Source: Wikipedia

If you like this video watch “How a Bach Canon Works”

Watch Copenhagen Philharmonic Orchestra perform at the train station:

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Alexander Tsiaras: Visualized Conception to birth!

From Conception to Birth - Fertilized Ovule

From Conception to Birth - Fertilized Ovule

In this TED conference Alexander Tsiaras takes us in an incredible journey through the springing of human life, following sperm up to conception and as of there in a beautifully illustrated journey with cutting edge electronic visualization and mapping up to the moment of birth itself.

Alexander Tsiaras: Is an artist and technologist, Tsiaras participated in developing scientific visualization software to enable him to “paint” the human anatomy using volume data. He incorporated a company — Anatomical Travelogue to use his experience and knowledge for medical imaging and content production. The recipient of numerous awards, including the World Press Award and several Art Director’s Awards, Tsiaras and his work have been featured on more than 120 covers of magazines including LIFE, TIME, New York Times Magazine, Discover, Smithsonian, GEO and the London Sunday Times Magazine. He is the author of “From Conception to Birth: a Life Unfolds,” “Architecture and Design of Man and Woman: The Marvel of the Human Body, Revealed,” “The InVision Guide to a Healthy Heart,” and “The InVision Guide to Sexual Health.”

Tsiaras has lectured at many conferences including the National Library of Medicine (NLM/NIH) Scientific Visualization Conference, TED, TEDMED, Ink Conference (in association with TED India), Molecular Imaging 2020,  and Medicine Meets Virtual Reality (MMVR). Tsiaris has also lectured with Stephen Hawking at the MIT Media Lab.

Tsiaras has lectured at many conferences including the National Library of Medicine (NLM/NIH) Scientific Visualization Conference, TED, TEDMED, Ink Conference (in association with TED India), Molecular Imaging 2020,  and Medicine Meets Virtual Reality (MMVR). Tsiaris has also lectured with Stephen Hawking at the MIT Media Lab.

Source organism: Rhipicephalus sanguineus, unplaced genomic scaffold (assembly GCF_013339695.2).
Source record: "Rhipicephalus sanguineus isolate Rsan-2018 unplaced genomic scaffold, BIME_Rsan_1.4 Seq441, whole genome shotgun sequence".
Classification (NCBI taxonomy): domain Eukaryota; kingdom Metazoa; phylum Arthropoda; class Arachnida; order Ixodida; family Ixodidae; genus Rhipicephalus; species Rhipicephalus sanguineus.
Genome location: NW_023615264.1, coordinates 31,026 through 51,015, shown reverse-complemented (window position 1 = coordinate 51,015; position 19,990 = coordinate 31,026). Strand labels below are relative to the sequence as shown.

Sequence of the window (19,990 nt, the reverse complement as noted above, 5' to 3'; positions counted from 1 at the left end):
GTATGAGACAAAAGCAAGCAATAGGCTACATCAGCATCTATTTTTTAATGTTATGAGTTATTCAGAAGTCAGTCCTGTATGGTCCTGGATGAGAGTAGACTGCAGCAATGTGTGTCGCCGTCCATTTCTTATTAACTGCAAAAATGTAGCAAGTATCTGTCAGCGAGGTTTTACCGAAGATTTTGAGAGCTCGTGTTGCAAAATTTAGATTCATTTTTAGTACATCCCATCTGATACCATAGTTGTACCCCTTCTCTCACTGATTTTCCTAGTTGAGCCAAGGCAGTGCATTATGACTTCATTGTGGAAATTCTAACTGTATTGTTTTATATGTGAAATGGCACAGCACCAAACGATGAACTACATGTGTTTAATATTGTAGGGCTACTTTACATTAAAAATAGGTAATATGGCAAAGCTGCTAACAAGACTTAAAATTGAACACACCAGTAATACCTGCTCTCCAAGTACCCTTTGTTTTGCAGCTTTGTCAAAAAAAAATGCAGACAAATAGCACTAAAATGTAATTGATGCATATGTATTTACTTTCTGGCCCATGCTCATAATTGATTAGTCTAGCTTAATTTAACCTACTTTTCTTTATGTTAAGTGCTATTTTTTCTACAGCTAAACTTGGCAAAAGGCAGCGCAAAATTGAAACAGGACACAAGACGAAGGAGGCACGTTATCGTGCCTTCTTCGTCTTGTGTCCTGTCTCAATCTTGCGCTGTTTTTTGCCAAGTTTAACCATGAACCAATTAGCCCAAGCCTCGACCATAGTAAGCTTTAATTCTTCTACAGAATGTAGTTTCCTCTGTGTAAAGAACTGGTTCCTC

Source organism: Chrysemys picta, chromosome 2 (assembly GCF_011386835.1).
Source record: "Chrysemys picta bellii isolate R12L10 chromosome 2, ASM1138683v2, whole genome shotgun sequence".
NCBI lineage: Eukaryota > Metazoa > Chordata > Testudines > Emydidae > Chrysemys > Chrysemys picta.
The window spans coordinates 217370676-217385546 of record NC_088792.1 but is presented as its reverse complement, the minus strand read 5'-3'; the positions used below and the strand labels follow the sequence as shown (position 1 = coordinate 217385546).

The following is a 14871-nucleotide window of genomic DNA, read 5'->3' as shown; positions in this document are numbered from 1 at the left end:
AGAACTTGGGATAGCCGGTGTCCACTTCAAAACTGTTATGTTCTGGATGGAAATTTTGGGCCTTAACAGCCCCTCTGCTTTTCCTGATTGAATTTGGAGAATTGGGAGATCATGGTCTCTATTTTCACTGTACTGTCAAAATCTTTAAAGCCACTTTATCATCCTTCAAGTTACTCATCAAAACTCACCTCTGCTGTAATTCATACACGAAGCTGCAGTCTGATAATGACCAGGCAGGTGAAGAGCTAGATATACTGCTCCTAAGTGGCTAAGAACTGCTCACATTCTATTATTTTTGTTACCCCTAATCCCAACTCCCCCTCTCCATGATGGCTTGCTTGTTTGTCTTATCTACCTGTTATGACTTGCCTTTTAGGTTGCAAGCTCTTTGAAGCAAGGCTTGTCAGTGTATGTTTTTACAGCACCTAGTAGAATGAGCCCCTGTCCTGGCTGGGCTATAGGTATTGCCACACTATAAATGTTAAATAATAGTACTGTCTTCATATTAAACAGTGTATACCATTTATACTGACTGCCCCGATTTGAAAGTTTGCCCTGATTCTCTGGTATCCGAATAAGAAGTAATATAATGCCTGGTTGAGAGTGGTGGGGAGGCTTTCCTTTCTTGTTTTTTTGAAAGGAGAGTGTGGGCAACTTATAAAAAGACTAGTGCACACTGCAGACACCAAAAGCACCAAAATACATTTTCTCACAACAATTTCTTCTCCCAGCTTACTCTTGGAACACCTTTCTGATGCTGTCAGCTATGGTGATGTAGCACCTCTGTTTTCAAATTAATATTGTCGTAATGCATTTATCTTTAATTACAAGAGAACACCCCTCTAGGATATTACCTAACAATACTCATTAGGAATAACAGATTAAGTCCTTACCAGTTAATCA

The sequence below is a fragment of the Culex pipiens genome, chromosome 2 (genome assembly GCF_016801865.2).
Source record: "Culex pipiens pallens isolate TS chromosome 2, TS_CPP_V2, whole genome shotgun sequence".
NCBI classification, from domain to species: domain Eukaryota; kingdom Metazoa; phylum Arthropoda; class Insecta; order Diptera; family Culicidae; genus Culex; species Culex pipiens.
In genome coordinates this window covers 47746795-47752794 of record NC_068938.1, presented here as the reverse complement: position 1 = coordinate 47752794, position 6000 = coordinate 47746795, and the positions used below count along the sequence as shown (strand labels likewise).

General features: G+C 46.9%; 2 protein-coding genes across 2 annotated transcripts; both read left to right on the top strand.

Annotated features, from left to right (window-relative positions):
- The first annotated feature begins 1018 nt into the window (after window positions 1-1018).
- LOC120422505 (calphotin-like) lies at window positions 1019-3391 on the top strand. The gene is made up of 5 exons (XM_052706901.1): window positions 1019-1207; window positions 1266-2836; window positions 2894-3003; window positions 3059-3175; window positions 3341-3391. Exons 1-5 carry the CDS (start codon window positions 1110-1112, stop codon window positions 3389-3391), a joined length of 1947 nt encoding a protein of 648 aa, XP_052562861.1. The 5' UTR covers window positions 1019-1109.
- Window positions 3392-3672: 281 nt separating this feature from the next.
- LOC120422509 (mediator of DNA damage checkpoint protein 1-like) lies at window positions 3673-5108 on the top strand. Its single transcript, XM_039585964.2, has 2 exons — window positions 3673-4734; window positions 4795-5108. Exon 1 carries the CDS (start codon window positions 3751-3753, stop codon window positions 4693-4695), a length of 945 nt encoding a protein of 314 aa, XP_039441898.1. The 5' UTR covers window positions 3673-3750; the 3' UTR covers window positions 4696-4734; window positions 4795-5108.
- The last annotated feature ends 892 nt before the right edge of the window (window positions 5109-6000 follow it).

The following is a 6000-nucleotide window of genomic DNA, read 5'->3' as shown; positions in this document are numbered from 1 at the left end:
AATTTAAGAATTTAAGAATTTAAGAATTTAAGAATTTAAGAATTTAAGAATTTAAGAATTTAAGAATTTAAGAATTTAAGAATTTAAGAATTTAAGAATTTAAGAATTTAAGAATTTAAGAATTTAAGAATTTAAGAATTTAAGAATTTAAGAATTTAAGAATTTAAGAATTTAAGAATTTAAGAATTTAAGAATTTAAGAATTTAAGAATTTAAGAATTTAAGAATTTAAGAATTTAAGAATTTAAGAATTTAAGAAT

Watch Alexander Tsiaras world acclaimed video From Conception to Birth:

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Amazon’s Amazing Logistics Robots!

Kiva Robot

Kiva Robot

Amazon.com, world leader in e-commerce, recently bought Kiva Systems for a US$600m consideration. The reason behind this acquisition is Kiva‘s amazing robots, which Amazon uses to improve the logistics of their immense warehouses.

Watch Kiva robots at work optimizing Amazon warehouse logistics in this video:

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Documentary: God and the Universe!

String Theory: God and the Universe

String Theory: God and the Universe

Throughout the history of human kind, from the understanding of our world as being flat, to string theory and evolutionary darwinian theories, science has fought against the prejudices of religions. Currently, through advances in theoretical physics, we are as close as ever to unveil the hidden equations that would unify the very large with the very small, quantum mechanics and Einstein’s theory. However, there is a conceptual battle that has been going on since the dawn of civilisations between science and religion, as we draw closer to answering some of the fundamental question dealing with the origins of the universe, the pitch for this war is as confusing and blurry as ever. Where does science stop and metaphysics and the need for a transcendent being and religion start?

 

Watch this God and the Universe documentary for points of view and information on this subject!